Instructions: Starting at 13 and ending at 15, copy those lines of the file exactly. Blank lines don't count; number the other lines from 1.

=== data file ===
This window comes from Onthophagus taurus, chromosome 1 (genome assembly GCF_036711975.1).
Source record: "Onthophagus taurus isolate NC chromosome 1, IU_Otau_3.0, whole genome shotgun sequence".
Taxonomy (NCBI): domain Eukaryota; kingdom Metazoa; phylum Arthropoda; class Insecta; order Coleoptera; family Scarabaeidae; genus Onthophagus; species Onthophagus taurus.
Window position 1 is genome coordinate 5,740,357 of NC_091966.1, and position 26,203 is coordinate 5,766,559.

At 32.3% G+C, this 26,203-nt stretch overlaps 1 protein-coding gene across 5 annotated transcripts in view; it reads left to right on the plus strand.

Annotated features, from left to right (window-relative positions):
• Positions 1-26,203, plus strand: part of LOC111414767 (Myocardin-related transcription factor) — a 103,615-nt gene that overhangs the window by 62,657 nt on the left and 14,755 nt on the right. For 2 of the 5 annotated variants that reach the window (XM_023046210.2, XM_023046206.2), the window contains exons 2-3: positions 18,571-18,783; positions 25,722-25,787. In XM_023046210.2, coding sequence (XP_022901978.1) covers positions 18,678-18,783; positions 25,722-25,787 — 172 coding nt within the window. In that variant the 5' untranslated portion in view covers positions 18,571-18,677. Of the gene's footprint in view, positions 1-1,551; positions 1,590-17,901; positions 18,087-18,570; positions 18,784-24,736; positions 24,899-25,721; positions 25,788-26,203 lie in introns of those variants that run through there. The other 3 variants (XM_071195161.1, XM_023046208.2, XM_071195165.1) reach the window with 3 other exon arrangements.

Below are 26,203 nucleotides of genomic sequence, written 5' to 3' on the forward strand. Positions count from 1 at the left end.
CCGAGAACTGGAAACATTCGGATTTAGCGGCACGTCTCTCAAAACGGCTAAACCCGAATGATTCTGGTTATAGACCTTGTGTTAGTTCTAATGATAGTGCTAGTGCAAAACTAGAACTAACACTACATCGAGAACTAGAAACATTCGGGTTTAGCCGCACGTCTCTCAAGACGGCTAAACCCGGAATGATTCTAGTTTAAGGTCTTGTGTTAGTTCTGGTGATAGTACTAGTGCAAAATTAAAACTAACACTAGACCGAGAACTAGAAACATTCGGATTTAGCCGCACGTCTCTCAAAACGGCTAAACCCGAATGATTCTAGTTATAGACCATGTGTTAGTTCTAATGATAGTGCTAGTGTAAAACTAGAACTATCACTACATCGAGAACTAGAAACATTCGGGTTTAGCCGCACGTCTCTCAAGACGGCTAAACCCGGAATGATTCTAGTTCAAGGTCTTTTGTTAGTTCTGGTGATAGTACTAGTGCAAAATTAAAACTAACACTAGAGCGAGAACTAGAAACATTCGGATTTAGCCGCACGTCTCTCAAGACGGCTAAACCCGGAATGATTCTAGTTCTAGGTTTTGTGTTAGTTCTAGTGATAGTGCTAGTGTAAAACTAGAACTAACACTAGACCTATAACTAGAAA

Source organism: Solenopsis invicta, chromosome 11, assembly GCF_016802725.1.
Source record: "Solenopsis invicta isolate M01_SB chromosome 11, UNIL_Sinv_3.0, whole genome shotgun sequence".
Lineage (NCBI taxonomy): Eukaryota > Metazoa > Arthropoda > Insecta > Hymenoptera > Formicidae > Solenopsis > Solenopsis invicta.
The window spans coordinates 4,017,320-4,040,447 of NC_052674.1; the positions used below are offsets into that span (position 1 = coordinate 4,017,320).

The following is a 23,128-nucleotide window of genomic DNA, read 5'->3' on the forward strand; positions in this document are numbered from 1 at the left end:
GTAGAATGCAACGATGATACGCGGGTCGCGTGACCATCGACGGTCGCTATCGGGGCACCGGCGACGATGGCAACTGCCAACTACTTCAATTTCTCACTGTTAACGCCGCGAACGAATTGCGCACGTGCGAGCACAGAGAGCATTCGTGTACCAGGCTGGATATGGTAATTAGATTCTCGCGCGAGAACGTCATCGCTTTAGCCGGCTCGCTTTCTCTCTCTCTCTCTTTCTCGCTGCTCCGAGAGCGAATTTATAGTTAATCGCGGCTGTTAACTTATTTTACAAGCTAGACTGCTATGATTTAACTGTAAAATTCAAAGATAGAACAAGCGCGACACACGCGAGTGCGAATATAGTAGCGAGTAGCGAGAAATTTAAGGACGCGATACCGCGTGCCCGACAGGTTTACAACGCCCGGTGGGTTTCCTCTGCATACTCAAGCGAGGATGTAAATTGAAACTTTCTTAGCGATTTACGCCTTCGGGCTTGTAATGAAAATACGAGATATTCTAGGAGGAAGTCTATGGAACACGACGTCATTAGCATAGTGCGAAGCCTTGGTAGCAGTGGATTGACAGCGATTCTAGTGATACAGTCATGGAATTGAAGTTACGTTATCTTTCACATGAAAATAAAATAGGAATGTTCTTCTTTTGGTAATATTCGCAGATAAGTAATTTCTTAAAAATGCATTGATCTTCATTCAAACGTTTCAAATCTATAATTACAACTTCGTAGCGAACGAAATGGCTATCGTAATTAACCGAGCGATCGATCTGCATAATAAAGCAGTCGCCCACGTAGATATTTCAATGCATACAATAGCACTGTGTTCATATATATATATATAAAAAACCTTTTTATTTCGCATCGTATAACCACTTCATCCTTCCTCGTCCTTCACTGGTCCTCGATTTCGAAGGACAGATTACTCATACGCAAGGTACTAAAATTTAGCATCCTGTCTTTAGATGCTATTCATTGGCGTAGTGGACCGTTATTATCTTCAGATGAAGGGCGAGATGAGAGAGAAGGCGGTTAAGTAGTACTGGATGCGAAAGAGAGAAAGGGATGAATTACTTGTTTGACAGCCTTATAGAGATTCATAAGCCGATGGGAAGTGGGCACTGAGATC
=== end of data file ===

The window spans coordinates 4,017,320-4,040,447 of NC_052674.1; the positions used below are offsets into that span (position 1 = coordinate 4,017,320).

The following is a 23,128-nucleotide window of genomic DNA, read 5'->3' on the forward strand; positions in this document are numbered from 1 at the left end:
GTAGAATGCAACGATGATACGCGGGTCGCGTGACCATCGACGGTCGCTATCGGGGCACCGGCGACGATGGCAACTGCCAACTACTTCAATTTCTCACTGTTAACGCCGCGAACGAATTGCGCACGTGCGAGCACAGAGAGCATTCGTGTACCAGGCTGGATATGGTAATTAGATTCTCGCGCGAGAACGTCATCGCTTTAGCCGGCTCGCTTTCTCTCTCTCTCTCTTTCTCGCTGCTCCGAGAGCGAATTTATAGTTAATCGCGGCTGTTAACTTATTTTACAAGCTAGACTGCTATGATTTAACTGTAAAATTCAAAGATAGAACAAGCGCGACACACGCGAGTGCGAATATAGTAGCGAGTAGCGAGAAATTTAAGGACGCGATACCGCGTGCCCGACAGGTTTACAACGCCCGGTGGGTTTCCTCTGCATACTCAAGCGAGGATGTAAATTGAAACTTTCTTAGCGATTTACGCCTTCGGGCTTGTAATGAAAATACGAGATATTCTAGGAGGAAGTCTATGGAACACGACGTCATTAGCATAGTGCGAAGCCTTGGTAGCAGTGGATTGACAGCGATTCTAGTGATACAGTCATGGAATTGAAGTTACGTTATCTTTCACATGAAAATAAAATAGGAATGTTCTTCTTTTGGTAATATTCGCAGATAAGTAATTTCTTAAAAATGCATTGATCTTCATTCAAACGTTTCAAATCTATAATTACAACTTCGTAGCGAACGAAATGGCTATCGTAATTAACCGAGCGATCGATCTGCATAATAAAGCAGTCGCCCACGTAGATATTTCAATGCATACAATAGCACTGTGTTCATATATATATATATAAAAAACCTTTTTATTTCGCATCGTATAACCACTTCATCCTTCCTCGTCCTTCACTGGTCCTCGATTTCGAAGGACAGATTACTCATACGCAAGGTACTAAAATTTAGCATCCTGTCTTTAGATGCTATTCATTGGCGTAGTGGACCGTTATTATCTTCAGATGAAGGGCGAGATGAGAGAGAAGGCGGTTAAGTAGTACTGGATGCGAAAGAGAGAAAGGGATGAATTACTTGTTTGACAGCCTTATAGAGATTCATAAGCCGATGGGAAGTGGGCACTGAGATC